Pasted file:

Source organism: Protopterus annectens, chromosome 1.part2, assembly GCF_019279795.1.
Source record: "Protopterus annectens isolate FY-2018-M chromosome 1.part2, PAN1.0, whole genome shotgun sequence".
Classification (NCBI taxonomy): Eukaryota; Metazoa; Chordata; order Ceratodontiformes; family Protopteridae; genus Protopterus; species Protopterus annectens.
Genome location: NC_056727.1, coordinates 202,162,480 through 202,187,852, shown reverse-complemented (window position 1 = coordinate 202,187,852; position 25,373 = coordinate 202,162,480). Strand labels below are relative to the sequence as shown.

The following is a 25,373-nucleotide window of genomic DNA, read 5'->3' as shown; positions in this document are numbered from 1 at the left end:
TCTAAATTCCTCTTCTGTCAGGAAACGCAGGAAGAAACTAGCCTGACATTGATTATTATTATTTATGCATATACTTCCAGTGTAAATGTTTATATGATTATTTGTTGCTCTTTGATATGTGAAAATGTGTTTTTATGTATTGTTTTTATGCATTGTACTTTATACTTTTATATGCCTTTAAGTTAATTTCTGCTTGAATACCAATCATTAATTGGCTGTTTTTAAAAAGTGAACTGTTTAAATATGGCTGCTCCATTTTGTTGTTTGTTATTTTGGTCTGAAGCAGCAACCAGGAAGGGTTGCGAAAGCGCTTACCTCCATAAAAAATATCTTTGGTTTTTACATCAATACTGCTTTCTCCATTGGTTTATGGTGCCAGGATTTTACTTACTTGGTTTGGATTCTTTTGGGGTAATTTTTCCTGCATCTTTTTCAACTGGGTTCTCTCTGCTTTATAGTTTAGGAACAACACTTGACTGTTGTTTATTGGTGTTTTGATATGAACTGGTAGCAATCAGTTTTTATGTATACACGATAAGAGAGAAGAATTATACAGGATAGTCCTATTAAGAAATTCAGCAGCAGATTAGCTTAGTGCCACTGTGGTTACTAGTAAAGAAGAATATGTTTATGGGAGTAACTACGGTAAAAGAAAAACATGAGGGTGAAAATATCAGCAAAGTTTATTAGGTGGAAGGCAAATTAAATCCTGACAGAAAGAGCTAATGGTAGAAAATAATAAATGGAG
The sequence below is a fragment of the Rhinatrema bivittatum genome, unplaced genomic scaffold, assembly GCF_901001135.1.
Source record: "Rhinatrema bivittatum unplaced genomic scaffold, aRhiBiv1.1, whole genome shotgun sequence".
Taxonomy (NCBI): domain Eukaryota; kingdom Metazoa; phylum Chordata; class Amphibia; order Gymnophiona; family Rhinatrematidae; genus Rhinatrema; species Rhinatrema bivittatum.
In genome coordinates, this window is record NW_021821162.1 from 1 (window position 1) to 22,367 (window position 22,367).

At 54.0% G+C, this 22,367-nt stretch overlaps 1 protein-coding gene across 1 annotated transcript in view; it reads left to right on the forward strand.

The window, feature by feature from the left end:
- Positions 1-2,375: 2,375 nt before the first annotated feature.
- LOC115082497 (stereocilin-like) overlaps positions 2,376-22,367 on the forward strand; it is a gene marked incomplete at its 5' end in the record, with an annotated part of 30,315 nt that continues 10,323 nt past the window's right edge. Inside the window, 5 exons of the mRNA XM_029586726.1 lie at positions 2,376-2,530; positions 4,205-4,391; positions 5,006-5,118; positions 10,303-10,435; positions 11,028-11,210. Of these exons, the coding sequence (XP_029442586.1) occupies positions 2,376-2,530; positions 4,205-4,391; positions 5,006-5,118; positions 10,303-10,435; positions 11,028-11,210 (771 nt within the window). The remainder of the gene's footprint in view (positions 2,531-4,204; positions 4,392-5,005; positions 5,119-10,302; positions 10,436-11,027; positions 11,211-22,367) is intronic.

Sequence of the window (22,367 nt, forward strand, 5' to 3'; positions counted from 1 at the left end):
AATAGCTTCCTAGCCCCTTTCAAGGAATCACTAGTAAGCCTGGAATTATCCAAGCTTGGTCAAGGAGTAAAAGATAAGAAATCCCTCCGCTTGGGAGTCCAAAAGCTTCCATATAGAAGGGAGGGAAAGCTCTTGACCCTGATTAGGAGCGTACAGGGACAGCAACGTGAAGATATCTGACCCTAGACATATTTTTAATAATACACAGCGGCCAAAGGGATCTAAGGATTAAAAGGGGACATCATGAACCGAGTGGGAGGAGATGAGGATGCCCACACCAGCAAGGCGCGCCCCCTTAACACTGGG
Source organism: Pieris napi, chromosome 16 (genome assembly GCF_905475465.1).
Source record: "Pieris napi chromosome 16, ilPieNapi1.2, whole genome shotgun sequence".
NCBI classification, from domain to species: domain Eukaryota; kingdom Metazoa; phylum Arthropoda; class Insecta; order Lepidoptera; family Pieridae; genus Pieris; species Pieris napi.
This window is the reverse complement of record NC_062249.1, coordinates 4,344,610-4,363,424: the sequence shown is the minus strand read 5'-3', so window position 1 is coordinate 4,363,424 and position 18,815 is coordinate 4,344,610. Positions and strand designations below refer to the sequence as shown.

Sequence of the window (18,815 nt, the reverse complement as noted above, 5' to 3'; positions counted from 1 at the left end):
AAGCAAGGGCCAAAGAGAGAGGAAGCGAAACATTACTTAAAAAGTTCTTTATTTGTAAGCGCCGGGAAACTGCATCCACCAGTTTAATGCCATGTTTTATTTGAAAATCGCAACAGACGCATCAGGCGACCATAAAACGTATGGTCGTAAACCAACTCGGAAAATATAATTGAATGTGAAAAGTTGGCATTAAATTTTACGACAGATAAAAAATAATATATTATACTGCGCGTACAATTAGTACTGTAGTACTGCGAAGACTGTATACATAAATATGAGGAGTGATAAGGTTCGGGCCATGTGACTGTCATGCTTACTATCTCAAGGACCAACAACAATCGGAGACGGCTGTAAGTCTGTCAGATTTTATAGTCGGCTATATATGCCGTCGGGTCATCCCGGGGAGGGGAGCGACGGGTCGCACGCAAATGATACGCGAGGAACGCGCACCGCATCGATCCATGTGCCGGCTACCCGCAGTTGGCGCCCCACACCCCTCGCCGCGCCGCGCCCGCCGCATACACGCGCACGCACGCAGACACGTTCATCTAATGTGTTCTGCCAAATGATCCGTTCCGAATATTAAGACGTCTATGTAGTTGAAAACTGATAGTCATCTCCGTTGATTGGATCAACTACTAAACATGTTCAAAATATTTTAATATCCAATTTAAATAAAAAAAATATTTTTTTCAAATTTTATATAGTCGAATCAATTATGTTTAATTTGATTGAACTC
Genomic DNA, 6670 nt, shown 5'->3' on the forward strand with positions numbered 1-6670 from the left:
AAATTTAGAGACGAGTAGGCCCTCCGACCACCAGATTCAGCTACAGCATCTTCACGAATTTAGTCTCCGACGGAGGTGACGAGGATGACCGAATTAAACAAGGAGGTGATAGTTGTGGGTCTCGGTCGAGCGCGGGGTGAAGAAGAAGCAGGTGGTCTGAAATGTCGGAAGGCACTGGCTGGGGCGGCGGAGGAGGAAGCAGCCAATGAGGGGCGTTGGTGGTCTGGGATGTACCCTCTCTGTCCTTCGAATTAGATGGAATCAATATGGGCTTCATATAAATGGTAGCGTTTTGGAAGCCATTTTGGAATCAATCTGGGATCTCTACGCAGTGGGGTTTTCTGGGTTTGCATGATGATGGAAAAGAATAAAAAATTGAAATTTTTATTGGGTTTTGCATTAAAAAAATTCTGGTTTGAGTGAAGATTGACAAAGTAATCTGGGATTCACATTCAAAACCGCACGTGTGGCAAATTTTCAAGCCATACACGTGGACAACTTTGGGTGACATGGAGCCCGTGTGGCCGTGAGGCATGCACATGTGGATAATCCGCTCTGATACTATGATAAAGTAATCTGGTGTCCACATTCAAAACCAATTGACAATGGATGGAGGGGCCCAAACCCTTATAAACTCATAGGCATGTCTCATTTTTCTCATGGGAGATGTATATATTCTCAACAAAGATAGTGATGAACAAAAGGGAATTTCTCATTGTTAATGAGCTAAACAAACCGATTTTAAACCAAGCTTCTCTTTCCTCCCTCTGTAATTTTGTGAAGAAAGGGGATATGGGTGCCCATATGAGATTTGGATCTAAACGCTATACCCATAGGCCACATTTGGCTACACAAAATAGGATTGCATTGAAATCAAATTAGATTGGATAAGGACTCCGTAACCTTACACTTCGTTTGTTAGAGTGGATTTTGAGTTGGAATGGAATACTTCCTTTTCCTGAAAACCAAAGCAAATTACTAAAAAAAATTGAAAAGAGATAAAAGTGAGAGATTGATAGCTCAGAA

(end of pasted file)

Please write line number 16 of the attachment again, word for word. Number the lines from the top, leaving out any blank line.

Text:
AATAGCTTCCTAGCCCCTTTCAAGGAATCACTAGTAAGCCTGGAATTATCCAAGCTTGGTCAAGGAGTAAAAGATAAGAAATCCCTCCGCTTGGGAGTCCAAAAGCTTCCATATAGAAGGGAGGGAAAGCTCTTGACCCTGATTAGGAGCGTACAGGGACAGCAACGTGAAGATATCTGACCCTAGACATATTTTTAATAATACACAGCGGCCAAAGGGATCTAAGGATTAAAAGGGGACATCATGAACCGAGTGGGAGGAGATGAGGATGCCCACACCAGCAAGGCGCGCCCCCTTAACACTGGG